Fairfield High School

Project Activities

The Fairfield High School garden was initially two abandoned raised beds that needed revitalization. This installation attracted around 70 participants from different sectors of the school. Participants included the Garden Club, students from the culinary class, Special Education and P.E. students wanting to support the garden. These numbers also include members from the public who volunteered for the school’s beatification efforts on Martin Luther King Day. Overall the installation took about two months, since we had a couple of long holidays over the winter and rain.

While mostly facilitated by the sustainable landscape designer, the Fairfield Garden Club was given a blueprint of the garden area and invited to create a design for the garden. This garden area was also an area that Special Education students utilize for comfort, and as such we engaged the Special Education teacher in the design so that her needs and the needs of her students for utilizing that space would be met.

Results and Impact

The installation of the Fairfield High School Garden proved to be an interesting one. Since a major goal was to utilize the produce grown at the garden for the culinary programs, the engagement of the culinary teacher was necessary. During initial meetings, he mentioned that they were in need of fresh herbs. While this was a great first step to engage the culinary program, there were challenges with the culinary program supporting the maintenance of the garden. As such, the garden club will support the maintenance of the garden, including harvesting the vegetables when they are ready. This creates a partnership of sorts that will be interesting to follow in the long run. It also begs the question of what it will look like for all these different groups to collaborate together in the long run.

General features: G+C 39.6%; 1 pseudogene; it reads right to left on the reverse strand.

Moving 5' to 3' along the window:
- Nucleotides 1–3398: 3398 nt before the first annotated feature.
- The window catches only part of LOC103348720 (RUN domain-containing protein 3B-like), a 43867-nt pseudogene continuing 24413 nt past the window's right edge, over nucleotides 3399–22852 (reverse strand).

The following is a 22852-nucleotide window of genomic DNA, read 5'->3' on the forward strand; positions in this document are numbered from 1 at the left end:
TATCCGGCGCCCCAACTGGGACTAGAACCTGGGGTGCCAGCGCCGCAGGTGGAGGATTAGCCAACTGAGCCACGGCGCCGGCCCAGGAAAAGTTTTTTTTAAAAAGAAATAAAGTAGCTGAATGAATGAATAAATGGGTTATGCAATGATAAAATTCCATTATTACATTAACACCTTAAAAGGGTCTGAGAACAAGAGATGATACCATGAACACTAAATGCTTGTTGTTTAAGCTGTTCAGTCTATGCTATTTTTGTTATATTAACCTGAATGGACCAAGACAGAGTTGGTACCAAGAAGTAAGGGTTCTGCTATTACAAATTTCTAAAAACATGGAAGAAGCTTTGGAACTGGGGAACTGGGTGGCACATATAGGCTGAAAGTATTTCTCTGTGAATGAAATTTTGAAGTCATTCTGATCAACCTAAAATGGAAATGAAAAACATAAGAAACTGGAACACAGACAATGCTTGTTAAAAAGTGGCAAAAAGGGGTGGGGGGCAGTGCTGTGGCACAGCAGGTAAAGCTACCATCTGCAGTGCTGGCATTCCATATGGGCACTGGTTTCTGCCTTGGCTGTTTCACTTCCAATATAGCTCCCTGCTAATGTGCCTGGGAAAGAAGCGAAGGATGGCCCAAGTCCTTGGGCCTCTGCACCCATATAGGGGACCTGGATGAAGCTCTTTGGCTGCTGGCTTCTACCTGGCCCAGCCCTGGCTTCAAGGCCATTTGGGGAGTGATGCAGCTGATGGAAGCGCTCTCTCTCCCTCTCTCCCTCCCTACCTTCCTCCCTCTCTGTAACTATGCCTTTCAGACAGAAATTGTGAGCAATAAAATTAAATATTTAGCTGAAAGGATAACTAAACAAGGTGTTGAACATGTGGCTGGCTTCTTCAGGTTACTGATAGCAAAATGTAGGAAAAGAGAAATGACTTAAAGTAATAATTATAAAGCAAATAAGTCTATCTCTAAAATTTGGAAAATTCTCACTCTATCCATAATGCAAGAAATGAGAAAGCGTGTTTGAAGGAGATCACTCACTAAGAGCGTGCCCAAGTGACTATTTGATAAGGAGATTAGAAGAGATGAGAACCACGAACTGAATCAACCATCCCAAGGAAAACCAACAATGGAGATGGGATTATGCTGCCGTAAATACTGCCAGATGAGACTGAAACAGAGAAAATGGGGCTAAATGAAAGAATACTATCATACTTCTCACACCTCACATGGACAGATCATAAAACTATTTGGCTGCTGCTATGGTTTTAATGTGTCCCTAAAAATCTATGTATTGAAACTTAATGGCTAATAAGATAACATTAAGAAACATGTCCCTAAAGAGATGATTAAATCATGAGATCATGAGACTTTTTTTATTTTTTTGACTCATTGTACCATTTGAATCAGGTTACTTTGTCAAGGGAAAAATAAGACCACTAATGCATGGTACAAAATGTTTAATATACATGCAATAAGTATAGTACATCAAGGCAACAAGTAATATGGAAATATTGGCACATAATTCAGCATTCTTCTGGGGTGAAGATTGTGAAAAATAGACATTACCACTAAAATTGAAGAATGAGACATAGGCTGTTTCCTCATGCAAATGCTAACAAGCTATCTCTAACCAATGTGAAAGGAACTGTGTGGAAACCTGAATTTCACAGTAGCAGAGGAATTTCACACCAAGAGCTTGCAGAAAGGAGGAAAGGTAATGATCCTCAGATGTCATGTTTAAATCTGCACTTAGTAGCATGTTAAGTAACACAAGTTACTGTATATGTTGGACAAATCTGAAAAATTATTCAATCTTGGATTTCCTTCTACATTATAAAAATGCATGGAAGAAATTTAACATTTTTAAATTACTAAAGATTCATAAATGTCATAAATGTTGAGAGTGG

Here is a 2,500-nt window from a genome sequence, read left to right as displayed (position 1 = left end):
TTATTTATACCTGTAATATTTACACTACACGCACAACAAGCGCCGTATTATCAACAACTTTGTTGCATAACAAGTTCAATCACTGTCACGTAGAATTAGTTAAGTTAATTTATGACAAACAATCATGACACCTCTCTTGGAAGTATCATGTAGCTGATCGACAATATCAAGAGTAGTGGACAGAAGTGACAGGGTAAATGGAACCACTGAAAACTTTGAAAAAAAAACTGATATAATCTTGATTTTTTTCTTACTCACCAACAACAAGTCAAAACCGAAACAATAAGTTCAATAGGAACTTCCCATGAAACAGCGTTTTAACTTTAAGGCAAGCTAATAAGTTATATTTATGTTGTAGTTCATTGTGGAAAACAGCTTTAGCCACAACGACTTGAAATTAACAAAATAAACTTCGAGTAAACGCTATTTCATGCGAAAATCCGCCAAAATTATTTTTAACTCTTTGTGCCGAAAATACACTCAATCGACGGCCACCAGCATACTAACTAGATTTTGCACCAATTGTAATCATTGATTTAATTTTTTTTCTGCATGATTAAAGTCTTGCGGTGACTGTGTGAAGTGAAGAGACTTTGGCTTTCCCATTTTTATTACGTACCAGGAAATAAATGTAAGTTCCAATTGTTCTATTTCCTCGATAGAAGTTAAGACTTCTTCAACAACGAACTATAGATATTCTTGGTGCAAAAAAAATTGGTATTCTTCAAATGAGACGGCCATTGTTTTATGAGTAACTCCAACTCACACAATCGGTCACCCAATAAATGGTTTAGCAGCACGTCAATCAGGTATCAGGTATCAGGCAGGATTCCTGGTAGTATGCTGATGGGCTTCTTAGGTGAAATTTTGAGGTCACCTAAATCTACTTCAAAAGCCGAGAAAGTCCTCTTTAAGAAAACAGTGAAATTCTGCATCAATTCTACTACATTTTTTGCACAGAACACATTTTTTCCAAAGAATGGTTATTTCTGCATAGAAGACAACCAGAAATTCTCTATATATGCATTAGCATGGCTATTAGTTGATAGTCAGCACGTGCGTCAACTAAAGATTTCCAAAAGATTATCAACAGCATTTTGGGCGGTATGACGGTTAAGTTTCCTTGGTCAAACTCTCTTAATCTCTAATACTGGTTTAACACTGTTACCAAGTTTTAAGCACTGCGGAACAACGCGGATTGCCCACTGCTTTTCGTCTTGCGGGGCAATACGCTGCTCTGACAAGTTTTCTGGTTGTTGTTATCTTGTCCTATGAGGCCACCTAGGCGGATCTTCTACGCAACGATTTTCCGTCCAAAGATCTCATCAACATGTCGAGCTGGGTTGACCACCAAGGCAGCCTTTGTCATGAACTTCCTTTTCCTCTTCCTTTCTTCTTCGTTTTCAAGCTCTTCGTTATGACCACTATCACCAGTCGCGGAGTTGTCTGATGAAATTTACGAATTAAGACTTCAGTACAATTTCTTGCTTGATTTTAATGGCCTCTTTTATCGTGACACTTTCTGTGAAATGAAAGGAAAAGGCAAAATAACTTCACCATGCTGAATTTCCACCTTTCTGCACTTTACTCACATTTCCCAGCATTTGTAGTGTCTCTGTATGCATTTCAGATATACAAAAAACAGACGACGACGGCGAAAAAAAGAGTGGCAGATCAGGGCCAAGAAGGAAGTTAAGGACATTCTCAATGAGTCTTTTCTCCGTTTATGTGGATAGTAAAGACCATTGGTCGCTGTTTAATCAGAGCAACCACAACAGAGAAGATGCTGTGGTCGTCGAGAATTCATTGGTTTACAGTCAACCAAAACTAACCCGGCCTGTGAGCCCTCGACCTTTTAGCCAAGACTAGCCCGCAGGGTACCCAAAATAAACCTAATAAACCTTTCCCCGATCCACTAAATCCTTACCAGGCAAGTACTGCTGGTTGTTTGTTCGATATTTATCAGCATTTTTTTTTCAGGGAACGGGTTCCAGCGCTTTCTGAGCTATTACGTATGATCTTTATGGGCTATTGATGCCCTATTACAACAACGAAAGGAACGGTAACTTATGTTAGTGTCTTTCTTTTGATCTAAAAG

The garden champion is a librarian with no gardening experience, but a commitment to making the garden a success and a love for supporting students in ways that go beyond the typical classroom education. Through her role as a librarian, she has been able to engage students with different interests and abilities. She is currently looking for ways to engage more individuals in the garden and to create more opportunities for them to learn outside with hands-on projects and activities. This approach, I believe, will extend the longevity of the garden.

Over the next five years this garden will create at least 331 pounds of food, which is around 276 meals. These meals will be prepared by culinary students.

Lessons Learned

Time after time, the need for a strong garden champion eager to support their students is necessary for a successful school garden. Equally as important is for that garden champion to brainstorm ways of including more people and more teachers in the current garden and future garden efforts. A successful and long-lasting garden will need a visionary champion that engages and includes several different portions of the school’s population and interests into the scope of the garden. Additionally, including all interested staff in the initial planning meetings and process is necessary in order to make sure all tasks are delegated and they do not end up falling on just one person. Lastly, figuring out best ways to keep students and staff engaged as we wait for the paperwork to be completed is also key.